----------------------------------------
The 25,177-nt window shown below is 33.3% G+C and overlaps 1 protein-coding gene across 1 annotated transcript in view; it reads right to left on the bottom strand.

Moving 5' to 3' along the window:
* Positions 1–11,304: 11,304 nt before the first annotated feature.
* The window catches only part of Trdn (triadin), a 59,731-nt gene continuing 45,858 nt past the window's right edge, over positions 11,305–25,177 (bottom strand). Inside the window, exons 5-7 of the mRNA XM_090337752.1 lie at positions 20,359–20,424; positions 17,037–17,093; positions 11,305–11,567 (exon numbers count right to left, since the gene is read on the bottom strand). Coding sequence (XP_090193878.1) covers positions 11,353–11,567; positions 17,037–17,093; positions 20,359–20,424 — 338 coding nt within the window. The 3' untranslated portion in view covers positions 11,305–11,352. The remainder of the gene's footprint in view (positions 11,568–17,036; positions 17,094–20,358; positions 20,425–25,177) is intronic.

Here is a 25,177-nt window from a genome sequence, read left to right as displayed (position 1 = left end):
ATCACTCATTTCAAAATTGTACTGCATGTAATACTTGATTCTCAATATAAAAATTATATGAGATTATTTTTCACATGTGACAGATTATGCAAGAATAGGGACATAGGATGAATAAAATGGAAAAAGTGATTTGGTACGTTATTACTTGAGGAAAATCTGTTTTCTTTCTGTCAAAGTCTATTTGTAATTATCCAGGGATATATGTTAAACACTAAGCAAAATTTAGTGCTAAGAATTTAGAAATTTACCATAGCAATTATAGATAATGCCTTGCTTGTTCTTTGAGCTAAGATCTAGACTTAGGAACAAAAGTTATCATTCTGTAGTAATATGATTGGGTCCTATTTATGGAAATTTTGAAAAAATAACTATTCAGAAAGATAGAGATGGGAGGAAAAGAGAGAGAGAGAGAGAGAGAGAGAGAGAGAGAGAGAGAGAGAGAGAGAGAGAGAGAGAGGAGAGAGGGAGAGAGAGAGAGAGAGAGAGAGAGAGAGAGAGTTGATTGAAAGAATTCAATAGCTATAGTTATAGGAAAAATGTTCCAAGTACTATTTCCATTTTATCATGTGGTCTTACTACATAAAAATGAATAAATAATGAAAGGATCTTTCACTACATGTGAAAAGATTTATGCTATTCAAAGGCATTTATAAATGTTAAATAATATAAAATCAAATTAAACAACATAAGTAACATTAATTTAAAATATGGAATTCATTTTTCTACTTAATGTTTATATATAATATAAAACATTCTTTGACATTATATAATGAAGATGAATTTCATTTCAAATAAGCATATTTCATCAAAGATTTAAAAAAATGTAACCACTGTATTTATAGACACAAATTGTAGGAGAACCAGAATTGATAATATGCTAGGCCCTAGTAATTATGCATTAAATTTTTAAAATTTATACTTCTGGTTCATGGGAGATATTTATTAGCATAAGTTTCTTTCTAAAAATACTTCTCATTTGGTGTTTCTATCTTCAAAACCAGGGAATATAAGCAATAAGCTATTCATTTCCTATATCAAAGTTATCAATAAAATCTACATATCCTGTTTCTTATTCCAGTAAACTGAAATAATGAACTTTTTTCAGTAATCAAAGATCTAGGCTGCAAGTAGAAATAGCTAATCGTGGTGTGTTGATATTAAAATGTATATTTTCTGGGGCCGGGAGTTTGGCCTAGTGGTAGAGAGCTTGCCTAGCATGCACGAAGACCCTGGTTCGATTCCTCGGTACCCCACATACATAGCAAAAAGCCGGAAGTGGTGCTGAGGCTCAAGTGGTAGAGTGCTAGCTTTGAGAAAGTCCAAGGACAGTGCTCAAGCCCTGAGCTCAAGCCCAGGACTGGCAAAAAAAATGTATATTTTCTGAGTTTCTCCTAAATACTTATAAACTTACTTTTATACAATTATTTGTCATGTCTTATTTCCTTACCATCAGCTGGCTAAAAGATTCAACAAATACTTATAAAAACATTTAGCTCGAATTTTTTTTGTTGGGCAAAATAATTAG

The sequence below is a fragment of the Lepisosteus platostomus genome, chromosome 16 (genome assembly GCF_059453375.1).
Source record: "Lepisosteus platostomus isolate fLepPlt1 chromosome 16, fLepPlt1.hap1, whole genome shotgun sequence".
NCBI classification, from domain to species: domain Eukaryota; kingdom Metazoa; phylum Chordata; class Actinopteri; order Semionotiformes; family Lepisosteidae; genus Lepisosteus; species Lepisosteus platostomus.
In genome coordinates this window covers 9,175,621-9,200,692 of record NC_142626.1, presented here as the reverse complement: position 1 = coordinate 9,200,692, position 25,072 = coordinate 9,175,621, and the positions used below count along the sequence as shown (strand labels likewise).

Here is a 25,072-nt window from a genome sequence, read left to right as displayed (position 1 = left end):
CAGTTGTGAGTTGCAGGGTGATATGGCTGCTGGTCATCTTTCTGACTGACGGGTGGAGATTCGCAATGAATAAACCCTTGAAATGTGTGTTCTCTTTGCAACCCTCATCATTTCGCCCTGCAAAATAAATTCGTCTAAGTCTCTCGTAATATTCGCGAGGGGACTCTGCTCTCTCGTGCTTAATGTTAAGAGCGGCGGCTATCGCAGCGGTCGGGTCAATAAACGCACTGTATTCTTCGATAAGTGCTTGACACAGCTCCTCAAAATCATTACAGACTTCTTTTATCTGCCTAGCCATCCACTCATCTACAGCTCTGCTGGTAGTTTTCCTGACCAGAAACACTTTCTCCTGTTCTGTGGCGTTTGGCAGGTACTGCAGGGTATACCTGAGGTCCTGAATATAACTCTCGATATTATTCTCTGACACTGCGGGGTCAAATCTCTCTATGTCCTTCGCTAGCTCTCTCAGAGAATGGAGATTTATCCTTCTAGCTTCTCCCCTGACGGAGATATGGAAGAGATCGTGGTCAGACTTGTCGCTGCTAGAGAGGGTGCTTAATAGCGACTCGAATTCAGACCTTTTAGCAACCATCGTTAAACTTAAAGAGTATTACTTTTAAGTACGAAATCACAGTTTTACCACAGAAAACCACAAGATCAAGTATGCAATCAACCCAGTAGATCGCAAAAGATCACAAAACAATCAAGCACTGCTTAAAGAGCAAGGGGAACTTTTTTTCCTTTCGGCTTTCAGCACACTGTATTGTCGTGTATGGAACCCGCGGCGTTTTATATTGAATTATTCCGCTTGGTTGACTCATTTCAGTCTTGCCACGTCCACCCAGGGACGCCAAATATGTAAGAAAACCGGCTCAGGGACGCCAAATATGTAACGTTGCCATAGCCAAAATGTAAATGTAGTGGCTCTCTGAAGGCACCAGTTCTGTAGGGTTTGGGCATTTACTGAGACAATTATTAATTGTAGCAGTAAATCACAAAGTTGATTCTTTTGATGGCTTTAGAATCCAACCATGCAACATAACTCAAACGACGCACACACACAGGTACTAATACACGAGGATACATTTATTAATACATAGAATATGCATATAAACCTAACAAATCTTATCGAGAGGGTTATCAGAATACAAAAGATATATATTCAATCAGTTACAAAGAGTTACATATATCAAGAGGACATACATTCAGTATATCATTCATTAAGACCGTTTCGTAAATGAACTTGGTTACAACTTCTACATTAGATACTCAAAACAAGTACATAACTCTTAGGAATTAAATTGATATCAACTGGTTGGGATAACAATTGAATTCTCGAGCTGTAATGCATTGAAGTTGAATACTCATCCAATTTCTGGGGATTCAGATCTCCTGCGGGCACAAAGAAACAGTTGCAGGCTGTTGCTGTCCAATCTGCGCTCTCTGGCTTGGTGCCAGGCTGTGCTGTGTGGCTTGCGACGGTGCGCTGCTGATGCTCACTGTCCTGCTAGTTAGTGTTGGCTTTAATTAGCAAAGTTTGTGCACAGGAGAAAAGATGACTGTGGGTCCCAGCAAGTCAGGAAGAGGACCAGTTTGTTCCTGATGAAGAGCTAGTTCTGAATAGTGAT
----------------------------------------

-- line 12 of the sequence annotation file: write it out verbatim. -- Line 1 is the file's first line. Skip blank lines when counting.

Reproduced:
CAGTTGTGAGTTGCAGGGTGATATGGCTGCTGGTCATCTTTCTGACTGACGGGTGGAGATTCGCAATGAATAAACCCTTGAAATGTGTGTTCTCTTTGCAACCCTCATCATTTCGCCCTGCAAAATAAATTCGTCTAAGTCTCTCGTAATATTCGCGAGGGGACTCTGCTCTCTCGTGCTTAATGTTAAGAGCGGCGGCTATCGCAGCGGTCGGGTCAATAAACGCACTGTATTCTTCGATAAGTGCTTGACACAGCTCCTCAAAATCATTACAGACTTCTTTTATCTGCCTAGCCATCCACTCATCTACAGCTCTGCTGGTAGTTTTCCTGACCAGAAACACTTTCTCCTGTTCTGTGGCGTTTGGCAGGTACTGCAGGGTATACCTGAGGTCCTGAATATAACTCTCGATATTATTCTCTGACACTGCGGGGTCAAATCTCTCTATGTCCTTCGCTAGCTCTCTCAGAGAATGGAGATTTATCCTTCTAGCTTCTCCCCTGACGGAGATATGGAAGAGATCGTGGTCAGACTTGTCGCTGCTAGAGAGGGTGCTTAATAGCGACTCGAATTCAGACCTTTTAGCAACCATCGTTAAACTTAAAGAGTATTACTTTTAAGTACGAAATCACAGTTTTACCACAGAAAACCACAAGATCAAGTATGCAATCAACCCAGTAGATCGCAAAAGATCACAAAACAATCAAGCACTGCTTAAAGAGCAAGGGGAACTTTTTTTCCTTTCGGCTTTCAGCACACTGTATTGTCGTGTATGGAACCCGCGGCGTTTTATATTGAATTATTCCGCTTGGTTGACTCATTTCAGTCTTGCCACGTCCACCCAGGGACGCCAAATATGTAAGAAAACCGGCTCAGGGACGCCAAATATGTAACGTTGCCATAGCCAAAATGTAAATGTAGTGGCTCTCTGAAGGCACCAGTTCTGTAGGGTTTGGGCATTTACTGAGACAATTATTAATTGTAGCAGTAAATCACAAAGTTGATTCTTTTGATGGCTTTAGAATCCAACCATGCAACATAACTCAAACGACGCACACACACAGGTACTAATACACGAGGATACATTTATTAATACATAGAATATGCATATAAACCTAACAAATCTTATCGAGAGGGTTATCAGAATACAAAAGATATATATTCAATCAGTTACAAAGAGTTACATATATCAAGAGGACATACATTCAGTATATCATTCATTAAGACCGTTTCGTAAATGAACTTGGTTACAACTTCTACATTAGATACTCAAAACAAGTACATAACTCTTAGGAATTAAATTGATATCAACTGGTTGGGATAACAATTGAATTCTCGAGCTGTAATGCATTGAAGTTGAATACTCATCCAATTTCTGGGGATTCAGATCTCCTGCGGGCACAAAGAAACAGTTGCAGGCTGTTGCTGTCCAATCTGCGCTCTCTGGCTTGGTGCCAGGCTGTGCTGTGTGGCTTGCGACGGTGCGCTGCTGATGCTCACTGTCCTGCTAGTTAGTGTTGGCTTTAATTAGCAAAGTTTGTGCACAGGAGAAAAGATGACTGTGGGTCCCAGCAAGTCAGGAAGAGGACCAGTTTGTTCCTGATGAAGAGCTAGTTCTGAATAGTGAT